GAO report critical of FDA oversight of produce
The Food and Drug Administration’s oversight of food safety in the fresh produce industry has been hindered by an inadequate budget and staff, according to a study released by the Government Accountability Office.
At the same time the agency has devoted resources to investigate foodborne illness outbreaks and an increased role in counterterrorism efforts, taking away from inspections and other preventative measures, the office said in a report on fresh produce.
The GAO said in the report, released Sept. 26, that FDA spent $20 million — about 3% of its food safety budget — on fresh produce in 2007. The agency in June requested to have its overall 2009 budget increased by $275 million.
The report highlights the previously published fact that less than 1% of the nation’s fresh produce imports are inspected by FDA. Furthermore, GAO found that 92% of samples taken from imports were tested for pesticides rather than pathogens. The report says inadequate funding led the agency to shed 17% of its food safety staff since it peaked at 3,969 workers in 2003.
The report was critical of FDA’s lack of intervention with domestic firms. The report says that 2,002 domestic companies were inspected an average of two times from 2000 through 2007. Though problems were observed in 41% of these inspections, FDA frequently relied on firms “to take voluntary corrective action.”
The report also includes previously unpublished FDA data indicating that from 1996 through 2006 there were at least 96 outbreaks, 10,253 illnesses and 14 deaths linked to fresh produce.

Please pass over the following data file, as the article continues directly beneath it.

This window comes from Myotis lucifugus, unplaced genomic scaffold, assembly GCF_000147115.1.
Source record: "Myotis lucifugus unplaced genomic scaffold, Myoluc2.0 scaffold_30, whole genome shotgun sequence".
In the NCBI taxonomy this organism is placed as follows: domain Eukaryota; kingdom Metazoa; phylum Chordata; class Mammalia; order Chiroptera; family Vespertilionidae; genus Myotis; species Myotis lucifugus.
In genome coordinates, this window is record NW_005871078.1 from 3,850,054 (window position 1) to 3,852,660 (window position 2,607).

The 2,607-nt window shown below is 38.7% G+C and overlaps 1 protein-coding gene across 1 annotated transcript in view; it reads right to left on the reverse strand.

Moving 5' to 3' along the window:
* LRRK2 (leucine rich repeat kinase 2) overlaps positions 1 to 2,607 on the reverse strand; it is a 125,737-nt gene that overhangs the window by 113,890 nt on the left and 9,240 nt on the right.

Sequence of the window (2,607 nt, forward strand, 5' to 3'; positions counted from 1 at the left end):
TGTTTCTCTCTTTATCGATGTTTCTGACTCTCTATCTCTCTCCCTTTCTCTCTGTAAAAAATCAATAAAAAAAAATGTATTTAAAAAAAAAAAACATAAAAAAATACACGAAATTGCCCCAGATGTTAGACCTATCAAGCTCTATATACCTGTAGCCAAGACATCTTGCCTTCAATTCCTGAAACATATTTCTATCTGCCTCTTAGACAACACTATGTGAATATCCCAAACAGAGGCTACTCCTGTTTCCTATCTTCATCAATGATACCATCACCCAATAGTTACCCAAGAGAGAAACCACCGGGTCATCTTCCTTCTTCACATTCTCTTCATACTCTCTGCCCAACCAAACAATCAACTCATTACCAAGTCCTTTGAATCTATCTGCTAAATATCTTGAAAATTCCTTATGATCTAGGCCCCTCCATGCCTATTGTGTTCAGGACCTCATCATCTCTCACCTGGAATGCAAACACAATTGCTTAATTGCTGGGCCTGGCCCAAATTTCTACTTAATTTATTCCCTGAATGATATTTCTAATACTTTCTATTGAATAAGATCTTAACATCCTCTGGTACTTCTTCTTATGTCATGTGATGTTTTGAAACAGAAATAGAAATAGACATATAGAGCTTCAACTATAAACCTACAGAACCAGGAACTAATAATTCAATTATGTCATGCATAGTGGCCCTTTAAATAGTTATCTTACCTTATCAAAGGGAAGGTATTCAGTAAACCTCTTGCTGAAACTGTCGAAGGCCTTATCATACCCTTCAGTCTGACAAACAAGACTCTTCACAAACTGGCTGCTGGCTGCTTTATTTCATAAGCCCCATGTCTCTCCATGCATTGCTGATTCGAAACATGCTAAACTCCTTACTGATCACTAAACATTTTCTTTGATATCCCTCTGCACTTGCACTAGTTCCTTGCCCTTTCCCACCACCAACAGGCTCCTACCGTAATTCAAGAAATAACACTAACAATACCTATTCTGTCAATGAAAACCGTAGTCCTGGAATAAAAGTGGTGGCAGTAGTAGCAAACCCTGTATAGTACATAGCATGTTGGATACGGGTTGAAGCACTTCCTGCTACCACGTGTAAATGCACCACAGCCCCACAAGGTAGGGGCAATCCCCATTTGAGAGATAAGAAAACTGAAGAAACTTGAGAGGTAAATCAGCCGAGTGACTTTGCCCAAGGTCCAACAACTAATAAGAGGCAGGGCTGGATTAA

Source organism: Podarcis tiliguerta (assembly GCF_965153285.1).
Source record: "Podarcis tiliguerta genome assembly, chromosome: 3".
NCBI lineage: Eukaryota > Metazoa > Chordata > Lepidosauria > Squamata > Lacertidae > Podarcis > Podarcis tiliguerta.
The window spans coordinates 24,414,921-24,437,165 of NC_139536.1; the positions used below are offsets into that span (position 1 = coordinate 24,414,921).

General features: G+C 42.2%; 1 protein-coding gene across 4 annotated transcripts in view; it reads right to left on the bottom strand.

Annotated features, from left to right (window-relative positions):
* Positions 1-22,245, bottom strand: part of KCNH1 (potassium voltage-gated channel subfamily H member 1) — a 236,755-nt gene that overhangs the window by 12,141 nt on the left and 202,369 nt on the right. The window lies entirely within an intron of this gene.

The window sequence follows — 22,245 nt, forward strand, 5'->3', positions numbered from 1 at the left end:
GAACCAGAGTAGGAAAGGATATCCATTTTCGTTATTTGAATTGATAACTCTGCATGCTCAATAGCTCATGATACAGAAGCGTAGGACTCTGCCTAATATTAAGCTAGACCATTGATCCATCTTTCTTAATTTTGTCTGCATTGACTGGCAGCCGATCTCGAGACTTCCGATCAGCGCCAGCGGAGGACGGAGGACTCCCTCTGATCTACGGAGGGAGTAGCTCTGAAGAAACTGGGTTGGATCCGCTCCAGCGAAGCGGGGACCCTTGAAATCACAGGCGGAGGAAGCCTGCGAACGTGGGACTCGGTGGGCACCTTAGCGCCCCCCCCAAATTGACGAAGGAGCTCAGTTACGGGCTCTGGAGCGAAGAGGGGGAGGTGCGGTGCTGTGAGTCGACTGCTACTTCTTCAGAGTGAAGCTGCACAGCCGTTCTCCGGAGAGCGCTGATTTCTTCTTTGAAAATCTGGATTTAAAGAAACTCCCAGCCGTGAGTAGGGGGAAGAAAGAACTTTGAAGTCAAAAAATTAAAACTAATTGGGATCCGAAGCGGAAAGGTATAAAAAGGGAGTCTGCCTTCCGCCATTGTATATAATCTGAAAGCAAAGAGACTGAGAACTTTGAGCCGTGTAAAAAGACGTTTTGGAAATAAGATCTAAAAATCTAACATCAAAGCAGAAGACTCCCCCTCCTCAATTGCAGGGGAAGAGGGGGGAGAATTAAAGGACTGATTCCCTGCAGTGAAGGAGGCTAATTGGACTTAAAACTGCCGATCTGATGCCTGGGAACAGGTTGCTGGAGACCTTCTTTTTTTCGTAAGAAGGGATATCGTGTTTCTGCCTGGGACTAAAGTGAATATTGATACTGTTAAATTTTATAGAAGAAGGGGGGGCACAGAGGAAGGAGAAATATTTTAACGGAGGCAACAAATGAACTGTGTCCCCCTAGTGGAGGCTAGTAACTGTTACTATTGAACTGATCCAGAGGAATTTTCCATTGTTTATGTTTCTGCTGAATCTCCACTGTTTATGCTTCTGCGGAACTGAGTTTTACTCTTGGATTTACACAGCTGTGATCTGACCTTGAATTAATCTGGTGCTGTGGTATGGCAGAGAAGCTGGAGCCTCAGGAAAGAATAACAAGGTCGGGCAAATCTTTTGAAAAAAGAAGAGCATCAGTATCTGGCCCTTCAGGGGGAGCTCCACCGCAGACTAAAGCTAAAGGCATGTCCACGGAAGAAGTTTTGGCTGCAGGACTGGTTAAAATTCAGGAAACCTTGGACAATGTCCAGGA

Sen. Barbara Boxer (D-Cal.) and Sen. Ted Kennedy (D-Mass.) called for the GAO study after the 2006 E. coli outbreak linked to fresh spinach.
“This report paints a frightening picture of the FDA’s fresh produce safety efforts — insufficient resources and staff, infrequent inspections and a failure to punish known violators,” Boxer said in a statement. “It also offers further proof that the Bush Administration’s disdain for government oversight and regulation has had disastrous consequences in terms of food safety and public health, let alone the financial markets. This report should serve as a wake up call to do more to protect the nation’s food supply.
“I strongly urge the next President to make the necessary administrative changes recommended in this report, and I am committed to working with my colleagues to make sure that Congress passes common-sense legislation to help the FDA achieve its mission of keeping our food safe and healthy to eat,” her statement read.
The GAO reported that the FDA’s Food Protection Plan could significantly enhance the agency’s oversight of the industry. However, since much of that effort remains in the planning stages the report said it is “difficult to assess the likelihood of success.”
The Food Protection Plan includes plans to update guidance on Good Agricultural Practices and Good Manufacturing Practices, and the agency has asked Congress for authority to implement preventive controls for high-risk commodities as part of the plan.
The GAO recommends updating those guidance documents and pursuing preventative controls in the report.
An FDA spokesman could not be reached for comment, but the agency released a statement in response to the report.
“FDA appreciates the Congressional investment in its efforts to implement the Food Protection Plan, which calls for two of the very same authorities recommended in this report,” the agency said. “In addition, FDA will soon be awarding grants to states to further food and feed safety — one of the many steps we are taking to transform food protection.”
The full report is available here.